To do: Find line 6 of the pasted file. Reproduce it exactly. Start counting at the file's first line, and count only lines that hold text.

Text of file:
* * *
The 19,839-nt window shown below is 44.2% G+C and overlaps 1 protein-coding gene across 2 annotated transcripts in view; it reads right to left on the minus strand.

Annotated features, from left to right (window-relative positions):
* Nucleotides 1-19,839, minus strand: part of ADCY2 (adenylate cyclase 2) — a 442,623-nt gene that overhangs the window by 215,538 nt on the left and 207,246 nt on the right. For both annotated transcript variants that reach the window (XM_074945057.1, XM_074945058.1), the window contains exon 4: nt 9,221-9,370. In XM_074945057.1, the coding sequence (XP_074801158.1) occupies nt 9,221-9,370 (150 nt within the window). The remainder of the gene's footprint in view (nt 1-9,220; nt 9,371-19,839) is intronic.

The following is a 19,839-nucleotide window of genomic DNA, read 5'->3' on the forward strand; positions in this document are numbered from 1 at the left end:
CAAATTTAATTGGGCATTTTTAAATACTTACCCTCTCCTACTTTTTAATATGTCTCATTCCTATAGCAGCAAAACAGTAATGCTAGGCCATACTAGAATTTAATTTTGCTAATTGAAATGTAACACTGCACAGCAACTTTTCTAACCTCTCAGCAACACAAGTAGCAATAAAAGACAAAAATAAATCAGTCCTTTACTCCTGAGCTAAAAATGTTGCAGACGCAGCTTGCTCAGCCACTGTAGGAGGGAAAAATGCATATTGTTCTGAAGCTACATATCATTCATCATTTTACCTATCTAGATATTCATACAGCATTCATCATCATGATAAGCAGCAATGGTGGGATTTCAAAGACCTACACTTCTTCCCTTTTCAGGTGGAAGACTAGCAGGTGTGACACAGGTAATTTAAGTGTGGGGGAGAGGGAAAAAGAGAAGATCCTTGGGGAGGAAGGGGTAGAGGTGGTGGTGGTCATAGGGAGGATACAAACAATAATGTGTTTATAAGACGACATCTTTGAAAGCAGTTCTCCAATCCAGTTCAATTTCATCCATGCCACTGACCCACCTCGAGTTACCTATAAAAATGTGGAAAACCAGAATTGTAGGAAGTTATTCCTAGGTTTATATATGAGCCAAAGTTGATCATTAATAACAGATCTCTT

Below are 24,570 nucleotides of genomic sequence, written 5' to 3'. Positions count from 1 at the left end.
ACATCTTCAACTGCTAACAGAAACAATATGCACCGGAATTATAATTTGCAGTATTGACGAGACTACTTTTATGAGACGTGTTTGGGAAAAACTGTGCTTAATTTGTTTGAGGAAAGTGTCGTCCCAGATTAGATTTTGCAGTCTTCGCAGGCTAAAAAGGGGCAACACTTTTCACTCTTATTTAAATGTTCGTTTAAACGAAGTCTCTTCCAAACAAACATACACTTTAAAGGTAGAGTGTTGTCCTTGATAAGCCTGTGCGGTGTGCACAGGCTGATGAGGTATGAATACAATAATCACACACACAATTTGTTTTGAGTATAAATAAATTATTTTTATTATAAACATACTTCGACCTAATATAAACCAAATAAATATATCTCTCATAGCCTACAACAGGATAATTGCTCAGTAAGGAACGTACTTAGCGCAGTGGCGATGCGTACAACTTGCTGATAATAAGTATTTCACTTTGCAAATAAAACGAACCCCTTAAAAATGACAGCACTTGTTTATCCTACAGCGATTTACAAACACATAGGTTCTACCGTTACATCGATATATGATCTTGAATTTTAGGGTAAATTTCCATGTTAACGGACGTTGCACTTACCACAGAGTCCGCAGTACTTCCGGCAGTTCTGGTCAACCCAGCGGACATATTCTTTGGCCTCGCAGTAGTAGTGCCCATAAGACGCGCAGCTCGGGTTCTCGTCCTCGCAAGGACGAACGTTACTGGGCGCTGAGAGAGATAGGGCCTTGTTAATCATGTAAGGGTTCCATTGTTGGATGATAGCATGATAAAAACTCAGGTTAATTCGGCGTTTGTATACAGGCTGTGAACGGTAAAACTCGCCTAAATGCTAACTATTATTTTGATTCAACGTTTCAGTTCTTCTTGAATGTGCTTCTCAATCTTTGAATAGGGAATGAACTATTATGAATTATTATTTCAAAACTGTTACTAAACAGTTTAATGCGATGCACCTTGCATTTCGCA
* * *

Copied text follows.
Below are 24,570 nucleotides of genomic sequence, written 5' to 3'. Positions count from 1 at the left end.